Maryland education officials said the regulations, to be voted on Tuesday, are the state’s first attempt to provide minimum standards for designing and implementing programs for gifted and talented students.
Jeanne Paynter, department specialist for gifted and talented education, said the proposed regulations were designed to ensure quality services for advanced students across the state.
“If there aren’t minimal standards, we see that as an equity issue,” Paynter said. “If I live in one area and I don’t have access to . . . someone who lives in another area, that’s an equity issue.”
The proposal covers, among other topics, the identification of gifted students, programs, professional development and reporting requirements.
Local school systems will be required to report timelines to measure progress and their goals and strategies for the performance of advanced students.
Each school system “shall provide different services beyond those normally provided by the regular school program,” the proposal says. It also says that the school system “shall consider implementing” programs for gifted and talented students from pre-kindergarten through high school.
The proposal drew criticism from a Montgomery County group that opposes the labeling of students as gifted and talented. The Montgomery County Education Forum contends that allowing local schools to identify 3- and 4-year-olds could have a negative effect on the achievement gap for black, Hispanic and English-language learners.
The forum last week submitted a petition — signed by 278 lawmakers, students, parents and advocacy organizations, including Casa of Maryland and the Montgomery County chapters of the ACLU and NAACP — urging the state board to delay the vote.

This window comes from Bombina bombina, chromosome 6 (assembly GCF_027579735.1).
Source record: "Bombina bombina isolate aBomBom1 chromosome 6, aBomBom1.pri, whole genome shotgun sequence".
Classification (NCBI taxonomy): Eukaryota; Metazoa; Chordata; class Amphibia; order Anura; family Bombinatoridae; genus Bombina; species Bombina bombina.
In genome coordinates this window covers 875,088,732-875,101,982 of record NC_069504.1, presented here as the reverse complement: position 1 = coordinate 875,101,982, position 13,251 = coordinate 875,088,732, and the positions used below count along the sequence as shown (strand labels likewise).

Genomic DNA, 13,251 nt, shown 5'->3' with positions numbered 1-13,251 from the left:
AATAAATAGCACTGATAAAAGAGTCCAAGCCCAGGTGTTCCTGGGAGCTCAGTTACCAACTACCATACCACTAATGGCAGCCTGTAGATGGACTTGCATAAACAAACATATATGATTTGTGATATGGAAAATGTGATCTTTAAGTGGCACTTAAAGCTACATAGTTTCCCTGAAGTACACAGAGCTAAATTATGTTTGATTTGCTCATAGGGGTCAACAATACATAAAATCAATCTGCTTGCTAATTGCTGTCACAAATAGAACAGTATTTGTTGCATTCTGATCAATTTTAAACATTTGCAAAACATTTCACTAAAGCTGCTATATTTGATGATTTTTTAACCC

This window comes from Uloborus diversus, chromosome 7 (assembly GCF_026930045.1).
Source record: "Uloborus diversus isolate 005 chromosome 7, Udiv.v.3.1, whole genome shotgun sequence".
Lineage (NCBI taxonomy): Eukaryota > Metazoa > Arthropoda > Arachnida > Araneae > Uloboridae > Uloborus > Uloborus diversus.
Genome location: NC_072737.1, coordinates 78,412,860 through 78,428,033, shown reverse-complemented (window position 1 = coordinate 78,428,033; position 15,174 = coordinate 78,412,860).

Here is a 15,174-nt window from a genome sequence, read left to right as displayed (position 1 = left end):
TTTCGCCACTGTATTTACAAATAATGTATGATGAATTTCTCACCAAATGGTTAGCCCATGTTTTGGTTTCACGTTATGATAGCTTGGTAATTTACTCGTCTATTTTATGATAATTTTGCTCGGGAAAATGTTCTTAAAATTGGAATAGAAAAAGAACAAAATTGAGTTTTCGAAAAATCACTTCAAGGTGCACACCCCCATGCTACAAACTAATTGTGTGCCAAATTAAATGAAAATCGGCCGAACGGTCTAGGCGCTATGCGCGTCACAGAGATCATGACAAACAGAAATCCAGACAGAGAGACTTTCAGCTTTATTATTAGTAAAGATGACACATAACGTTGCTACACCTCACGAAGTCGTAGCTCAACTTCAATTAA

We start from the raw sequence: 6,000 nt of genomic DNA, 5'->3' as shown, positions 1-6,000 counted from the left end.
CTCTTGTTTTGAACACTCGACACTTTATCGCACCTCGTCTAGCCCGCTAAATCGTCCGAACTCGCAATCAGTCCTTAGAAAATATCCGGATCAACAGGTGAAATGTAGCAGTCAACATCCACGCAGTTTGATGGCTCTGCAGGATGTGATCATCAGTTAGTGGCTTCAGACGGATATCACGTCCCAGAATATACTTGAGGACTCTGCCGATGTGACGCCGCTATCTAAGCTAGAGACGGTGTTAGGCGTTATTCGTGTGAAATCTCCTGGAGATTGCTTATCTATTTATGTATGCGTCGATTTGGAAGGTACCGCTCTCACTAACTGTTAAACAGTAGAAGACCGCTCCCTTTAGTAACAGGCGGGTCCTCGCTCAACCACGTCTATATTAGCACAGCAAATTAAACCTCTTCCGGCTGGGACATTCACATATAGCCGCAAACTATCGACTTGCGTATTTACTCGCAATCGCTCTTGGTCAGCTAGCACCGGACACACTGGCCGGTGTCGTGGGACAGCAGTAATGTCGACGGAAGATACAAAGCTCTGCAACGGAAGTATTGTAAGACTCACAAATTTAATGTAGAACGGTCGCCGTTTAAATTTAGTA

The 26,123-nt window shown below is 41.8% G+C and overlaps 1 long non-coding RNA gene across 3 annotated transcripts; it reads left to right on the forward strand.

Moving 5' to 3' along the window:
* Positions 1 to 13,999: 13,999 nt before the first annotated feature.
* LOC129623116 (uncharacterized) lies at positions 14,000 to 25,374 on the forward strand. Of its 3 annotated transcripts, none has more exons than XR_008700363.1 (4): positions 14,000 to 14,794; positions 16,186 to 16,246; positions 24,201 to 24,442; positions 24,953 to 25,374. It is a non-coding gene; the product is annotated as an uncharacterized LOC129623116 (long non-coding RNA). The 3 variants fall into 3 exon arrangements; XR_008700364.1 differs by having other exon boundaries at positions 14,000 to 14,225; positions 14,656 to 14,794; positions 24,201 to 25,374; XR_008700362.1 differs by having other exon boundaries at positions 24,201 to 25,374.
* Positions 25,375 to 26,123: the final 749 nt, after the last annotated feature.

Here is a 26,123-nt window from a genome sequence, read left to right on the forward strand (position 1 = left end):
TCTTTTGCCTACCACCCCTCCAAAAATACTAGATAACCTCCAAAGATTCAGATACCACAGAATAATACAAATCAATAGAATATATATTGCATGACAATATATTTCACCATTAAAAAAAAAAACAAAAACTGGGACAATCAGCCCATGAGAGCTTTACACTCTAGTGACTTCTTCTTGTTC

“When we saw pre-K, that’s when we went ballistic,” said Del. Ana Sol Gutierrez (D-Montgomery), president of the forum. “We already think second grade is too early. We’re trying to do away with that in Montgomery County. . . . When you label kids, you have winners and you have losers, and the losers are black, Hispanic and low-income.”
Paynter said critics have misread the proposal.
The regulations would not call for labeling or tracking, she said. The regulations say each school system “shall consider implementing an identification process that documents early evidence of advanced learning behaviors, Pre K-2.”
Paynter said: “This is the process of observing students, just like we do for students with disabilities. We’re asking systems to consider students’ abilities.”
The forum also asked the state board to form a task force to determine what changes are necessary to promote equity for all students.
Gifted education has long been a subject of debate. Gutierrez said her group has waged a “No Label, No Limits” campaign in Montgomery for 12 years.
Frederick Stichnoth, president of the Gifted and Talented Association of Montgomery County, said he does not think that the new rules will help advocates for the gifted in Montgomery because the system already meets minimum standards under the proposal. Prince George’s County also meets the standards, state officials said.
Gutierrez said the state did not provide ample time for local school boards and parents to provide input.
State officials said they received 197 comments on the proposed regulations during a 30-day period for comment. Nearly all of the comments favor the regulations, they said.